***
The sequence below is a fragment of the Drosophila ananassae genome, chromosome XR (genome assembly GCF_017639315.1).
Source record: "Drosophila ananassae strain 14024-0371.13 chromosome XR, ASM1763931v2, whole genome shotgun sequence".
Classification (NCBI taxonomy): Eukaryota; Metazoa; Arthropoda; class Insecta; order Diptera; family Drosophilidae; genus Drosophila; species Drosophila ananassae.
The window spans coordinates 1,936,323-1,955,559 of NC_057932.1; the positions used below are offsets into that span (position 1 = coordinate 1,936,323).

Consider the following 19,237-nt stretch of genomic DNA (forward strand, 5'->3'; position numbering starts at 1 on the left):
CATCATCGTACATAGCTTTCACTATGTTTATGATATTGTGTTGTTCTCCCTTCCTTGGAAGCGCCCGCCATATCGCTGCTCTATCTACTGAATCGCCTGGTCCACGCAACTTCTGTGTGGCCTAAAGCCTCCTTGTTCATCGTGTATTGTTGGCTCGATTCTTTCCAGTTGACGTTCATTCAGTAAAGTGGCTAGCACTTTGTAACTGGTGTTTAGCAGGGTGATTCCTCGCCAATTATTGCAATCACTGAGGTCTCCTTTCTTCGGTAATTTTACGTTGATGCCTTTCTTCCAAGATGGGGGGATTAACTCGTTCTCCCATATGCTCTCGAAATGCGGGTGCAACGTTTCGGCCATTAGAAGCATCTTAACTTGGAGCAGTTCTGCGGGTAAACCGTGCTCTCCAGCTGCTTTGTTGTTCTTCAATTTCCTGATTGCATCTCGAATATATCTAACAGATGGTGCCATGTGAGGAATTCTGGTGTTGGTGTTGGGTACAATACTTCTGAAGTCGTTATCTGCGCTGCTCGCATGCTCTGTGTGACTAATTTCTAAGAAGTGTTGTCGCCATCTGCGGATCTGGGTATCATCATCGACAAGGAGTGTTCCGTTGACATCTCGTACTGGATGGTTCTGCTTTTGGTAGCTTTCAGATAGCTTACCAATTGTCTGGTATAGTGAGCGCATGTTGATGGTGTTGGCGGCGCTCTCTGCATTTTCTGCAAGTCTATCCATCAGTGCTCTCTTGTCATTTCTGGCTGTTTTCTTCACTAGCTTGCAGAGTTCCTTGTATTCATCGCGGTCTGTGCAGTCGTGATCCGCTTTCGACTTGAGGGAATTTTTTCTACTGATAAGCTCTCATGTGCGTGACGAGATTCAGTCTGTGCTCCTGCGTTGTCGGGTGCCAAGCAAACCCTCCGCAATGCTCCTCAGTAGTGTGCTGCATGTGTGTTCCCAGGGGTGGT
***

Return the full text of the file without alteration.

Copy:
The sequence below is a fragment of the Drosophila ananassae genome, chromosome XR (genome assembly GCF_017639315.1).
Source record: "Drosophila ananassae strain 14024-0371.13 chromosome XR, ASM1763931v2, whole genome shotgun sequence".
Classification (NCBI taxonomy): Eukaryota; Metazoa; Arthropoda; class Insecta; order Diptera; family Drosophilidae; genus Drosophila; species Drosophila ananassae.
The window spans coordinates 1,936,323-1,955,559 of NC_057932.1; the positions used below are offsets into that span (position 1 = coordinate 1,936,323).

Consider the following 19,237-nt stretch of genomic DNA (forward strand, 5'->3'; position numbering starts at 1 on the left):
CATCATCGTACATAGCTTTCACTATGTTTATGATATTGTGTTGTTCTCCCTTCCTTGGAAGCGCCCGCCATATCGCTGCTCTATCTACTGAATCGCCTGGTCCACGCAACTTCTGTGTGGCCTAAAGCCTCCTTGTTCATCGTGTATTGTTGGCTCGATTCTTTCCAGTTGACGTTCATTCAGTAAAGTGGCTAGCACTTTGTAACTGGTGTTTAGCAGGGTGATTCCTCGCCAATTATTGCAATCACTGAGGTCTCCTTTCTTCGGTAATTTTACGTTGATGCCTTTCTTCCAAGATGGGGGGATTAACTCGTTCTCCCATATGCTCTCGAAATGCGGGTGCAACGTTTCGGCCATTAGAAGCATCTTAACTTGGAGCAGTTCTGCGGGTAAACCGTGCTCTCCAGCTGCTTTGTTGTTCTTCAATTTCCTGATTGCATCTCGAATATATCTAACAGATGGTGCCATGTGAGGAATTCTGGTGTTGGTGTTGGGTACAATACTTCTGAAGTCGTTATCTGCGCTGCTCGCATGCTCTGTGTGACTAATTTCTAAGAAGTGTTGTCGCCATCTGCGGATCTGGGTATCATCATCGACAAGGAGTGTTCCGTTGACATCTCGTACTGGATGGTTCTGCTTTTGGTAGCTTTCAGATAGCTTACCAATTGTCTGGTATAGTGAGCGCATGTTGATGGTGTTGGCGGCGCTCTCTGCATTTTCTGCAAGTCTATCCATCAGTGCTCTCTTGTCATTTCTGGCTGTTTTCTTCACTAGCTTGCAGAGTTCCTTGTATTCATCGCGGTCTGTGCAGTCGTGATCCGCTTTCGACTTGAGGGAATTTTTTCTACTGATAAGCTCTCATGTGCGTGACGAGATTCAGTCTGTGCTCCTGCGTTGTCGGGTGCCAAGCAAACCCTCCGCAATGCTCCTCAGTAGTGTGCTGCATGTGTGTTCCCAGGGGTGGT